Conflict makes me feel just as uncomfortable as a lot, if not most people. The difference is that I do it, even in the face of my clenching tummy and tightening throat. And I do it because if I didn’t stuff would fester.
That’s what happens when people avoid conflict. Problems don’t vanish all on their own; the longer conflict isn’t managed the more those problems get inflated till one day they burst.
The bursting process is interesting because often explosive conflict arises over something tiny that creates the spark for a conflagration. Bursting can also take the shape of someone complaining about ‘the other person’ to everyone but the other person. And it can take the shape of people leaving their jobs, bringing ‘the other person’ to a tribunal, and other ways of making their life and possibly ‘the other person’s’ life a misery.
All because conflict is hard. So people would rather duck and dive than confront the issues head on.
Now confronting issues head on doesn’t mean there needs to be a shouting match or that you have to become aggressive. Those are certainly two of the fears people have – that they and/or the other person will get angry; that there will be tears; that someone will storm out; that there will be lots of defensiveness and of course our old friend, denial.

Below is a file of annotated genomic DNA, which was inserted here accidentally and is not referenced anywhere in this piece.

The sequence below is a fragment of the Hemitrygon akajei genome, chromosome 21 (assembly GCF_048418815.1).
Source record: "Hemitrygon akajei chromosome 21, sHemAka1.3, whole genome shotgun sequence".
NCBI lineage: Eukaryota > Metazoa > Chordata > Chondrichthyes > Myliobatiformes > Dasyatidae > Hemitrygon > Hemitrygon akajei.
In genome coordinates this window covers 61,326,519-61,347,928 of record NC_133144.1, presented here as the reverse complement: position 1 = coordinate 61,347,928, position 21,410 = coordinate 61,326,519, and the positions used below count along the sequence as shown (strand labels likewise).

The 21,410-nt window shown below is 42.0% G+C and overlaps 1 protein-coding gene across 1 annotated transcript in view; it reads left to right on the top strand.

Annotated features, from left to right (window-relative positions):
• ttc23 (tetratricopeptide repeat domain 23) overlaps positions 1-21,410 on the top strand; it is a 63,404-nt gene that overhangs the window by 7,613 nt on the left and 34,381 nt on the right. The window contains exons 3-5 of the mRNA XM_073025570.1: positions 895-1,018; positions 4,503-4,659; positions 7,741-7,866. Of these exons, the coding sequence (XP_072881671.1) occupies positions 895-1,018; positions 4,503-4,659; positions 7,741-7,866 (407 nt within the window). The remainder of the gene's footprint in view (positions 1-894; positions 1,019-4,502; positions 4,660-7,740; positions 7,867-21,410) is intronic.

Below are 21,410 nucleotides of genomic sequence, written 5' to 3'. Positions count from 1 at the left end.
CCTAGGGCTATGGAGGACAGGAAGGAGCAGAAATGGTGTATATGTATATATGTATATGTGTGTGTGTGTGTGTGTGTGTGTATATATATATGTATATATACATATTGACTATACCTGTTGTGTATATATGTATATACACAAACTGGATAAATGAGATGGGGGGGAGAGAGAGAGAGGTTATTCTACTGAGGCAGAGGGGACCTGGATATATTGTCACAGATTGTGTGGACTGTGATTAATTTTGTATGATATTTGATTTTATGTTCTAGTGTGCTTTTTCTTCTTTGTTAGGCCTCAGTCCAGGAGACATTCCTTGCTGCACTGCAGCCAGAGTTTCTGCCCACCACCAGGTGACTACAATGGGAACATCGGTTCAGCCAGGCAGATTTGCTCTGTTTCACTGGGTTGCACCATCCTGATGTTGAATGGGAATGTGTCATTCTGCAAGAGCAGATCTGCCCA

Any of that could happen and those possibilities become even more probable the longer you wait to bring difficulties into the open. The main reason to ‘nip things in the bud’ is to achieve some kind of resolution; relive the pressure that’s been building; bring into light things that have been hidden.
If you do screw up your courage to nip things in the bud here are a couple of tips:
Be really clear what you want to say and then say it. Often when people dance around the houses, prevaricate and never get to the point, the other person will know something’s up and will rely solely on what’s going on in their head to figure it out.
Avoid blaming the other person. People naturally get defensive when blamed and that completely shuts down communication.
Really listen to what’s going on for the other person. When people are listened to and feel heard they are far more amenable to finding a solution.
Look to find a solution together. We all have pictures in our heads about how we want things to look, but really, that’s usually coming exclusively from our point of view. Working with the other person will create buy-in and more likely a lasting result.
There is no question that managing conflict can be an uneasy business. The payoff for not managing it will make things even worse, so take a deep breath, plan a strategy and despite the anxiety step into the conflict arena.
By Jo Ellen Grzyb, Director, Impact Factory